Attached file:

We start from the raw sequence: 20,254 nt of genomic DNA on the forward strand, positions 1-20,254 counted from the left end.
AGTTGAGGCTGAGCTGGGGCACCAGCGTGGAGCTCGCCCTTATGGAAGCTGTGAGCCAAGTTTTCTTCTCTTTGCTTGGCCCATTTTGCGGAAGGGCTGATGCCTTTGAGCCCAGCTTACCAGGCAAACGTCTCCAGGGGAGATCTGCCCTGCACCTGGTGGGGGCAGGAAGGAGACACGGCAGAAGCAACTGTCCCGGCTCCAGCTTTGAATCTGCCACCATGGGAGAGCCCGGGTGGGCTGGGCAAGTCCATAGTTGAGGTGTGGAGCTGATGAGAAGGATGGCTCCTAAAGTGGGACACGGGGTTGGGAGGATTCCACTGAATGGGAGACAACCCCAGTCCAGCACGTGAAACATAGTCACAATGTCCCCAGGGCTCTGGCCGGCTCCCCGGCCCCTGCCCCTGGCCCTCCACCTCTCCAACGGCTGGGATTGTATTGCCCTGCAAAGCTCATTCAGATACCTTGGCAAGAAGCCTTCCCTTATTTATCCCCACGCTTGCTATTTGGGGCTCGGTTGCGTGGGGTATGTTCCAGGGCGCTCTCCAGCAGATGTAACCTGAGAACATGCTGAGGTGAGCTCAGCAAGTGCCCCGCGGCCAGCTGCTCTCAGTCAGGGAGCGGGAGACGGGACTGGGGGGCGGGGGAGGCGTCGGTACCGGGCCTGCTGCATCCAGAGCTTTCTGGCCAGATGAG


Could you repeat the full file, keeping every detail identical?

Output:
We start from the raw sequence: 20,254 nt of genomic DNA on the forward strand, positions 1-20,254 counted from the left end.
AGTTGAGGCTGAGCTGGGGCACCAGCGTGGAGCTCGCCCTTATGGAAGCTGTGAGCCAAGTTTTCTTCTCTTTGCTTGGCCCATTTTGCGGAAGGGCTGATGCCTTTGAGCCCAGCTTACCAGGCAAACGTCTCCAGGGGAGATCTGCCCTGCACCTGGTGGGGGCAGGAAGGAGACACGGCAGAAGCAACTGTCCCGGCTCCAGCTTTGAATCTGCCACCATGGGAGAGCCCGGGTGGGCTGGGCAAGTCCATAGTTGAGGTGTGGAGCTGATGAGAAGGATGGCTCCTAAAGTGGGACACGGGGTTGGGAGGATTCCACTGAATGGGAGACAACCCCAGTCCAGCACGTGAAACATAGTCACAATGTCCCCAGGGCTCTGGCCGGCTCCCCGGCCCCTGCCCCTGGCCCTCCACCTCTCCAACGGCTGGGATTGTATTGCCCTGCAAAGCTCATTCAGATACCTTGGCAAGAAGCCTTCCCTTATTTATCCCCACGCTTGCTATTTGGGGCTCGGTTGCGTGGGGTATGTTCCAGGGCGCTCTCCAGCAGATGTAACCTGAGAACATGCTGAGGTGAGCTCAGCAAGTGCCCCGCGGCCAGCTGCTCTCAGTCAGGGAGCGGGAGACGGGACTGGGGGGCGGGGGAGGCGTCGGTACCGGGCCTGCTGCATCCAGAGCTTTCTGGCCAGATGAG